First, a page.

The AJC has decided to elevate the conversation about training Georgia’s high school students for the workforce. Using the editorial board’s “Atlanta Forward” soapbox, they penned a weekend piece framing the transition from a goal that all kids would go to college into recognizing that many Georgia jobs are going unfilled due to lack of training for skilled labor:
The case has never been stronger for the benefits to be gained by refining how we school youngsters and even adults for the ever-changing world of work. That entails everything from stressing competency in applied math to honing the “soft” skill of working well as part of a team. Doing this is really a matter of dollars and cents to households, this region, state and nation.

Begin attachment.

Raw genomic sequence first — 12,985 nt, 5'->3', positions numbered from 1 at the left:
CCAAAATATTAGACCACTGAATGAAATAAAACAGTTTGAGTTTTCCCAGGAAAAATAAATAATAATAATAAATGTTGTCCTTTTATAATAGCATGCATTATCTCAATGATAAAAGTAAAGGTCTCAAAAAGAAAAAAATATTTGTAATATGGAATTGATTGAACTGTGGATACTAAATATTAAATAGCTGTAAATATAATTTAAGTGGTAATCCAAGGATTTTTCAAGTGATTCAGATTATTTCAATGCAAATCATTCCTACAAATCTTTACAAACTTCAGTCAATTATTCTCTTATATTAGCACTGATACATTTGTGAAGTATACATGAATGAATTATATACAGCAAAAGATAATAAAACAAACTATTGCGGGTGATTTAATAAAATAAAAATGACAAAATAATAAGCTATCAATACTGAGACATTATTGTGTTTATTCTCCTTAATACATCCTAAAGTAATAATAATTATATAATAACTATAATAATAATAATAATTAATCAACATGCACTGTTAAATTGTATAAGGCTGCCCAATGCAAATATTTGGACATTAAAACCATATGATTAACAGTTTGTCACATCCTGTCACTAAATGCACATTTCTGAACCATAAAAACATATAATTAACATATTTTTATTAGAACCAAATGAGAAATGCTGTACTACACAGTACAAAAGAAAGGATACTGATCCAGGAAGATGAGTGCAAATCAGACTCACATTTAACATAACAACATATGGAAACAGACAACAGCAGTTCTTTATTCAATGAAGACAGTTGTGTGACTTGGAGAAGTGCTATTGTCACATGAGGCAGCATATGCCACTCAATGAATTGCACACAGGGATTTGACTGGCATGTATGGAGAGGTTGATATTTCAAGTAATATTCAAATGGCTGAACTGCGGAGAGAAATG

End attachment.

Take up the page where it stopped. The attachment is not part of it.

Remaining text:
At a forum last month on “preparing students for tomorrow’s workforce,” Georgia Partnership for Excellence in Education President Stephen D. Dolinger told attendees that, “We know that good education is good economic development.”
Sound research bears out this thesis. A new study by the Georgetown University Center on Education and the Workforce documents substantially greater earnings for the average person who completes some form of job-related training after high school. That’s not to devalue the long-lauded pursuit of a four-year, or even two-year, college degree. It’s simply about providing more choices and options — recognizing, for example, that some engineers drive spreadsheets and others drive trains. Both are pretty well-paid, especially when compared with those who lack marketable skills.
Students early in high school need to be given salary and benefit information for welders, electricians, and plumbers. They also should take a look at current unemployment rates for C student recent graduates of colleges with dubious majors. A college degree is not a guarantee of employment or financial success. A real job skill would serve many of Georgia’s students better, and would help attract the employers here that we need.